May 8, 2020|

Ron Parkins – Rookesbury Park Gardens

Ron lived through the war with his parents and sister at The Bothy, Rookesbury Park Gardens, off Hundred Acres Road.  He was 12 years old in 1939, and attended secondary school in Harrison Road, Fareham, which had about 500 boys and girls from the surrounding area.  He travelled to and from school by bus, run by Glider Coaches.  In his spare time he travelled all around the area by bicycle, and was able to visit many interesting ‘incidents’.

Ron remembers the village much as we know it today physically, but had the character of a small garrison.

  • There was an above-surface air raid shelter in the Square
  • There was a searchlight battery on Wickham Common and Bofors anti-aircraft (AA) guns in Black Cottage Lane and Blind Lane, and a heavy AA battery on Shedfield Common
  • The local Home Guard HQ was in the Star Inn (now Greens)
  • Forge garage was taken over as the Royal Army Service Corps (RASC) transport workshop
  • RASCC (Army and Auxiliary territorial services (ATS) took over Rookesbury Park from 1941, the school having been evacuated to Devon; the shed still standing near the fishing pond in the park dates from the RASCC occupation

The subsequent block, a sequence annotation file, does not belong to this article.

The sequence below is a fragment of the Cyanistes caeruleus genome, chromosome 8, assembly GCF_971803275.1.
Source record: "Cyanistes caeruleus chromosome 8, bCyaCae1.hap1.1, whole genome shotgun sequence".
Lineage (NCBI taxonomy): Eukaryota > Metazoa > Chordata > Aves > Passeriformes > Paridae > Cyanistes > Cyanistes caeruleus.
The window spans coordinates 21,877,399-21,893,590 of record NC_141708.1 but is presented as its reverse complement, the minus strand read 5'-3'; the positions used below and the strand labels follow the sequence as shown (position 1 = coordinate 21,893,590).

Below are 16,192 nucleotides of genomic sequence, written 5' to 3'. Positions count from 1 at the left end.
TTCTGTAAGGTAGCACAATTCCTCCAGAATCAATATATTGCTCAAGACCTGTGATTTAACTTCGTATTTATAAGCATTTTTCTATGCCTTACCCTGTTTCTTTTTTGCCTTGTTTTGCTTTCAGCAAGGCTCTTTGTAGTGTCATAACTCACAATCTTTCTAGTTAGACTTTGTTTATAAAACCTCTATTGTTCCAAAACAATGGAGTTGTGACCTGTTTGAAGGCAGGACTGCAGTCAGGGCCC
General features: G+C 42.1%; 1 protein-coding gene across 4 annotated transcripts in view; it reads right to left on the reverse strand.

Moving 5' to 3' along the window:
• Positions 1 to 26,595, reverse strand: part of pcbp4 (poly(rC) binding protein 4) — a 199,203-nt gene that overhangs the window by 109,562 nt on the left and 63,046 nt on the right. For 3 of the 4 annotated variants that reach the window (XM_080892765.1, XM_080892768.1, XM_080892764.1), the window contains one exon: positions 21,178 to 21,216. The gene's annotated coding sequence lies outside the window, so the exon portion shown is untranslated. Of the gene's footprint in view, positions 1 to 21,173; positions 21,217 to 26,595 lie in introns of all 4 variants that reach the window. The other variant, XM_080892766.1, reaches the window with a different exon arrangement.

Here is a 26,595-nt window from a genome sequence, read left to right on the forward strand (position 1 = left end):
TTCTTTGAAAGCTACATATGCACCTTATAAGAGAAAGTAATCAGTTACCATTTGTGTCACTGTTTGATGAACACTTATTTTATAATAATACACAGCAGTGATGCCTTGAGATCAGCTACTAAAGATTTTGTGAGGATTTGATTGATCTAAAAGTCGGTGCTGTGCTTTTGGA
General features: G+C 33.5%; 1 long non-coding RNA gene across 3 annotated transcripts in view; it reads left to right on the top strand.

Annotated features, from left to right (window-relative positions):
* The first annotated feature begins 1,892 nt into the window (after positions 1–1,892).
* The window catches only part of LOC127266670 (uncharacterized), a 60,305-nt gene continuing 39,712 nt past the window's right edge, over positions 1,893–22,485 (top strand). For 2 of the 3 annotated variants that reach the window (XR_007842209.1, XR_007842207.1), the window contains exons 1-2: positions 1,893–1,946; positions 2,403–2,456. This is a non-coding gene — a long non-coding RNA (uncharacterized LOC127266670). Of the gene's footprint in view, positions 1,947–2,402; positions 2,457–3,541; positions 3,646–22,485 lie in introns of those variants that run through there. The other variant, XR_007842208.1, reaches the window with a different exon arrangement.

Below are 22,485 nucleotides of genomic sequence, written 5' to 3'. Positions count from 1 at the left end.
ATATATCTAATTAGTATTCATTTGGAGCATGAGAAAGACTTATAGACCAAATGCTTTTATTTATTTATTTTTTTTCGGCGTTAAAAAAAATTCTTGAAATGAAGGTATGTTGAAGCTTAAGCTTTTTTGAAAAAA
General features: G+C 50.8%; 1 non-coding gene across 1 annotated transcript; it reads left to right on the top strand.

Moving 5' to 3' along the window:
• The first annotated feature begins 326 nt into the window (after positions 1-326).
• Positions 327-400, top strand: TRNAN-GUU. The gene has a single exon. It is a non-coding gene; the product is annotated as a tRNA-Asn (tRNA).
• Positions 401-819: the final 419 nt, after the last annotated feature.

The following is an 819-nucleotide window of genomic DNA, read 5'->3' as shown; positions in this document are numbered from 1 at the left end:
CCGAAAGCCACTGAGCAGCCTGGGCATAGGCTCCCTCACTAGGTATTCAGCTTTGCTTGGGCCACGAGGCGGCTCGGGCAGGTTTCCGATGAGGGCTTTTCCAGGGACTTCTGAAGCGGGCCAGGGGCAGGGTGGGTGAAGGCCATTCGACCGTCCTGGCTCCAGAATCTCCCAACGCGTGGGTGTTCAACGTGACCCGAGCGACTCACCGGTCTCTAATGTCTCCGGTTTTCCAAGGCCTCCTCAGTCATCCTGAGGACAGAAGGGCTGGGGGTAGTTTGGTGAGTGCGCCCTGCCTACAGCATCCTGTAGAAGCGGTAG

• Beverley was taken over as the Royal Naval & Royal Marine maternity home
  • All houses in the village were used for billeting of soldiers, nurses or evacuees, and the officers of the garrison were billeted in the King’s Head and Thorne’s Cottage.

Ron has memories of certain incidents – some of which he was able to visit on his bicycle:

  • A high-explosive (HE) bomb landed near Wilmots
  • A land mine dropped in Rookesbury garden which brought down the ceiling in his home
    A land mine landed in Bere Forest, near the Liberty
  • On January 14th 1941 he clearly saw in the moonlight 19 German bombers flying overhead on their way to bomb Portsmouth
  • A RAF Hurricane crash-landed at Prickett’s Hill, the pilot had bailed out and landed in a tree near the Roebuck whence he was rescued by a local using his ladder; the pilot was accommodated overnight in the King’s Head and Ron remembers seeing him emerging in the Square the following morning
  • A RAF spitfire crash-landed in the ‘station’ field – near Northfields Farm – it was a classic ‘wheels up’ landing and the plane was removed in 24 hours
  • Prior to D-day massive army camps were set up in Rookesbury Park and the Liberty where there was also a fuel depot; armour was parked along the A32, which was closed to civilian traffic
  • A troop-carrying glider crashed at Warnford during practice for the invasion with a large loss of life.
  • A V1 ‘doodlebug’ landed at Buishop’s Wood on Newman’s Hill (near Mislingford) and the site can be identified to this day.

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